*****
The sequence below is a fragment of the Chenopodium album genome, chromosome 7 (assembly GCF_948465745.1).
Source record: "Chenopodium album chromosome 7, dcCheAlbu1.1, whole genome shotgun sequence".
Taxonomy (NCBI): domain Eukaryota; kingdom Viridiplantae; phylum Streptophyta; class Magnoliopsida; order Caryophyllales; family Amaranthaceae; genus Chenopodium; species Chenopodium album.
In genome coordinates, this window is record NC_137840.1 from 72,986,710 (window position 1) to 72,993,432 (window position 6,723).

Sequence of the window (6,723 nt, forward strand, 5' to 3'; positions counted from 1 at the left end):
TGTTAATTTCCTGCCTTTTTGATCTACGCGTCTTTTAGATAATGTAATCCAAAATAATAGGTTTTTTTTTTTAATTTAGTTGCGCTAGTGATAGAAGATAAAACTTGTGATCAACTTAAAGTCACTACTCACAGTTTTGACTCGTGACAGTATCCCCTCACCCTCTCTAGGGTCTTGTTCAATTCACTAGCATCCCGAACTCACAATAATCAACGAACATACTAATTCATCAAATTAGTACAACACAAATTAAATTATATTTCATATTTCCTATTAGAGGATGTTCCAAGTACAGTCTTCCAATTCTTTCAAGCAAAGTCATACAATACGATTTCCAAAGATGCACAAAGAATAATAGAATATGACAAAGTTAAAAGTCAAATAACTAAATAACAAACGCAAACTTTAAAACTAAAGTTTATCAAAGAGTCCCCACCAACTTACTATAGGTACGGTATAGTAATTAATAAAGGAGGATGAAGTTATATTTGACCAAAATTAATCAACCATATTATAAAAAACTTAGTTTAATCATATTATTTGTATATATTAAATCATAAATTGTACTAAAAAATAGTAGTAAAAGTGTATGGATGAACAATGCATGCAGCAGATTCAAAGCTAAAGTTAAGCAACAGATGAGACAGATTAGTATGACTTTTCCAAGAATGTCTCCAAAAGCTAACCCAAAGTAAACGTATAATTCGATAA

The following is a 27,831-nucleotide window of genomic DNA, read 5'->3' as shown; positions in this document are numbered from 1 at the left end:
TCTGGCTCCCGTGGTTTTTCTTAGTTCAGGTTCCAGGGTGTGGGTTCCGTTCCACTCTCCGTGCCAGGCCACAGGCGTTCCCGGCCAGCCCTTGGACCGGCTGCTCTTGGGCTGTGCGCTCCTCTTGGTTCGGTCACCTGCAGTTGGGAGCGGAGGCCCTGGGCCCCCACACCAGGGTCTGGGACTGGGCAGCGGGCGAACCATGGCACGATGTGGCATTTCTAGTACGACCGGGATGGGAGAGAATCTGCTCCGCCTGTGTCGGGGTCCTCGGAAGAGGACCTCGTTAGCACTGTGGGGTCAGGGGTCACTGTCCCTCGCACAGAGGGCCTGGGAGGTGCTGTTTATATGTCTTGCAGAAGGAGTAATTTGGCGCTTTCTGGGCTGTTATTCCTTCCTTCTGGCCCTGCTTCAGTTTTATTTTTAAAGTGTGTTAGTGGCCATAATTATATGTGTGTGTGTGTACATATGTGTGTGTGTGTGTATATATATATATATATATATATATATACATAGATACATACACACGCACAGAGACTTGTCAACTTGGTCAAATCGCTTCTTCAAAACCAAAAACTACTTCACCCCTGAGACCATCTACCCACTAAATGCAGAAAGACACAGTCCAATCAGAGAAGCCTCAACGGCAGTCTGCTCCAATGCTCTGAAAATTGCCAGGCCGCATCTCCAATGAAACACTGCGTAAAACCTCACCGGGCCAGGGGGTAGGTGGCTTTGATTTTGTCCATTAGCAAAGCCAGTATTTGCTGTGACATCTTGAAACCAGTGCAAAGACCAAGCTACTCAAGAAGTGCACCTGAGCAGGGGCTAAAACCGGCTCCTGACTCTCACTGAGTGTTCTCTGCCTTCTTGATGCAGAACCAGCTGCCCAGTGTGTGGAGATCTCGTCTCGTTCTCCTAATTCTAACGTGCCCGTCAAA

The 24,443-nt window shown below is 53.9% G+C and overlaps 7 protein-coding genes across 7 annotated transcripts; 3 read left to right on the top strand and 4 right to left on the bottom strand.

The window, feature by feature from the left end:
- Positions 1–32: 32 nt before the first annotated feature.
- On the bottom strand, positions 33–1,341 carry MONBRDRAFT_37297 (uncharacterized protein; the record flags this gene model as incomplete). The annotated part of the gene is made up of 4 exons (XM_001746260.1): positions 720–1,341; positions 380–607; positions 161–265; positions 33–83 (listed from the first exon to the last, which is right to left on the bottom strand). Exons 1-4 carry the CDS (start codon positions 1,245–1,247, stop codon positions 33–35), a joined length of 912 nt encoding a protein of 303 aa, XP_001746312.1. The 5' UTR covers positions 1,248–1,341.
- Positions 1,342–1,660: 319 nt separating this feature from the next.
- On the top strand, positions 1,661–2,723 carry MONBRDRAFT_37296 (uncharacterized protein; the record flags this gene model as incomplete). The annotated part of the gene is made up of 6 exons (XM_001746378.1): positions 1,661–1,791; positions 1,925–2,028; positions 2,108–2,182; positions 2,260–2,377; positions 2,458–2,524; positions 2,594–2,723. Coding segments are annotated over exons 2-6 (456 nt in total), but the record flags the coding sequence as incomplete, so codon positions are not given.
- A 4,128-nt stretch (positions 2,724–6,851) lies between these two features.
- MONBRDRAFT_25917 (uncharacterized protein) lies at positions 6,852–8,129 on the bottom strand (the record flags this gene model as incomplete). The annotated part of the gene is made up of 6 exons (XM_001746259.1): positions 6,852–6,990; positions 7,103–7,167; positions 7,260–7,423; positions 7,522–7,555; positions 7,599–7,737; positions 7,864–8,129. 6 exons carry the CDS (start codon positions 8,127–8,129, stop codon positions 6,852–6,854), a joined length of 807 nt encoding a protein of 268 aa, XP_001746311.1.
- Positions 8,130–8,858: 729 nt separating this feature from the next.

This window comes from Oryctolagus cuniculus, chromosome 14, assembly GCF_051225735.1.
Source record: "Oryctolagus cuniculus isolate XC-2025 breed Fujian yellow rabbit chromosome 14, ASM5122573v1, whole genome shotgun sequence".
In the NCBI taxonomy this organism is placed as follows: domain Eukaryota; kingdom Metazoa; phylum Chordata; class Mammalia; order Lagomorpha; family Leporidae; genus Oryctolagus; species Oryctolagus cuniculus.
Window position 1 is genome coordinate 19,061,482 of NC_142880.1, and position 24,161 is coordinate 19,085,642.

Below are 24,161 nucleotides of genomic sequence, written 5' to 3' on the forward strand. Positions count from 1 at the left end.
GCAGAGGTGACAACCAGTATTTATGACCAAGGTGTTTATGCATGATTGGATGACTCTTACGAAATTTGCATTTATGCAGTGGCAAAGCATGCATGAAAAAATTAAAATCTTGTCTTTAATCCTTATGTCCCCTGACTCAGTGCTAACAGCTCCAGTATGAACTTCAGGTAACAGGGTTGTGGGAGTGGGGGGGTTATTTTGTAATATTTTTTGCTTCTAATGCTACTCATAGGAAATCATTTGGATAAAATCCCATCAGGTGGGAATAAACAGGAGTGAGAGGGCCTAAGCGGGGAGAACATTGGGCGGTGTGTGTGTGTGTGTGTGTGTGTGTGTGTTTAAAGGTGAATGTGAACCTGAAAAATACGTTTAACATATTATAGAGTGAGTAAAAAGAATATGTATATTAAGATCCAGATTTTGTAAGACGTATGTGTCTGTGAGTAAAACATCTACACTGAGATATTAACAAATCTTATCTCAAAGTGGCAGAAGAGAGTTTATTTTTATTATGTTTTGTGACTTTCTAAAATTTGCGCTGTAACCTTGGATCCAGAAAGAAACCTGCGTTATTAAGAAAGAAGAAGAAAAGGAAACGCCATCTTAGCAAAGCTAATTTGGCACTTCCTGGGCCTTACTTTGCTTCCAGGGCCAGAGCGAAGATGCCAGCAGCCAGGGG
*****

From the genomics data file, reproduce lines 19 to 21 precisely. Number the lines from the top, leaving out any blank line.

Source record: "Oryctolagus cuniculus isolate XC-2025 breed Fujian yellow rabbit chromosome 14, ASM5122573v1, whole genome shotgun sequence".
In the NCBI taxonomy this organism is placed as follows: domain Eukaryota; kingdom Metazoa; phylum Chordata; class Mammalia; order Lagomorpha; family Leporidae; genus Oryctolagus; species Oryctolagus cuniculus.
Window position 1 is genome coordinate 19,061,482 of NC_142880.1, and position 24,161 is coordinate 19,085,642.